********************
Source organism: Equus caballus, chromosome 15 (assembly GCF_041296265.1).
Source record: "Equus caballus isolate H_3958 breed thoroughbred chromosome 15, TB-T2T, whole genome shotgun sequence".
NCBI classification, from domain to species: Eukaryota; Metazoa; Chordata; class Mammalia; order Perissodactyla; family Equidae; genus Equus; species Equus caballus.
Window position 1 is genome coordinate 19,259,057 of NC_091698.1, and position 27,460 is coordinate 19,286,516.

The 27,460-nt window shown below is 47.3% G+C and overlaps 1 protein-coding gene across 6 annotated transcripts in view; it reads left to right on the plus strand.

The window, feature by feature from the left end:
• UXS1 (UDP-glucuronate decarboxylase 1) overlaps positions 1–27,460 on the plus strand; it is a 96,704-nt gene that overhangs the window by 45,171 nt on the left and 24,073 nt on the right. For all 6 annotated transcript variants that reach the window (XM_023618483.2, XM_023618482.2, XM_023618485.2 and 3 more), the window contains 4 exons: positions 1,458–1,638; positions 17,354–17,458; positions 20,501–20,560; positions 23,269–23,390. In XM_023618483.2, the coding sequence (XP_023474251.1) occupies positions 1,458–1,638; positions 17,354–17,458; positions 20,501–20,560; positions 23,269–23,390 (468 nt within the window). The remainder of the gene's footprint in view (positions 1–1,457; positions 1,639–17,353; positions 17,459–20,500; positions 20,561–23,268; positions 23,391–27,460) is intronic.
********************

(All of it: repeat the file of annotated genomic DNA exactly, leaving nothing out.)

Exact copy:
Source organism: Equus caballus, chromosome 15 (assembly GCF_041296265.1).
Source record: "Equus caballus isolate H_3958 breed thoroughbred chromosome 15, TB-T2T, whole genome shotgun sequence".
NCBI classification, from domain to species: Eukaryota; Metazoa; Chordata; class Mammalia; order Perissodactyla; family Equidae; genus Equus; species Equus caballus.
Window position 1 is genome coordinate 19,259,057 of NC_091698.1, and position 27,460 is coordinate 19,286,516.

The 27,460-nt window shown below is 47.3% G+C and overlaps 1 protein-coding gene across 6 annotated transcripts in view; it reads left to right on the plus strand.

The window, feature by feature from the left end:
• UXS1 (UDP-glucuronate decarboxylase 1) overlaps positions 1–27,460 on the plus strand; it is a 96,704-nt gene that overhangs the window by 45,171 nt on the left and 24,073 nt on the right. For all 6 annotated transcript variants that reach the window (XM_023618483.2, XM_023618482.2, XM_023618485.2 and 3 more), the window contains 4 exons: positions 1,458–1,638; positions 17,354–17,458; positions 20,501–20,560; positions 23,269–23,390. In XM_023618483.2, the coding sequence (XP_023474251.1) occupies positions 1,458–1,638; positions 17,354–17,458; positions 20,501–20,560; positions 23,269–23,390 (468 nt within the window). The remainder of the gene's footprint in view (positions 1–1,457; positions 1,639–17,353; positions 17,459–20,500; positions 20,561–23,268; positions 23,391–27,460) is intronic.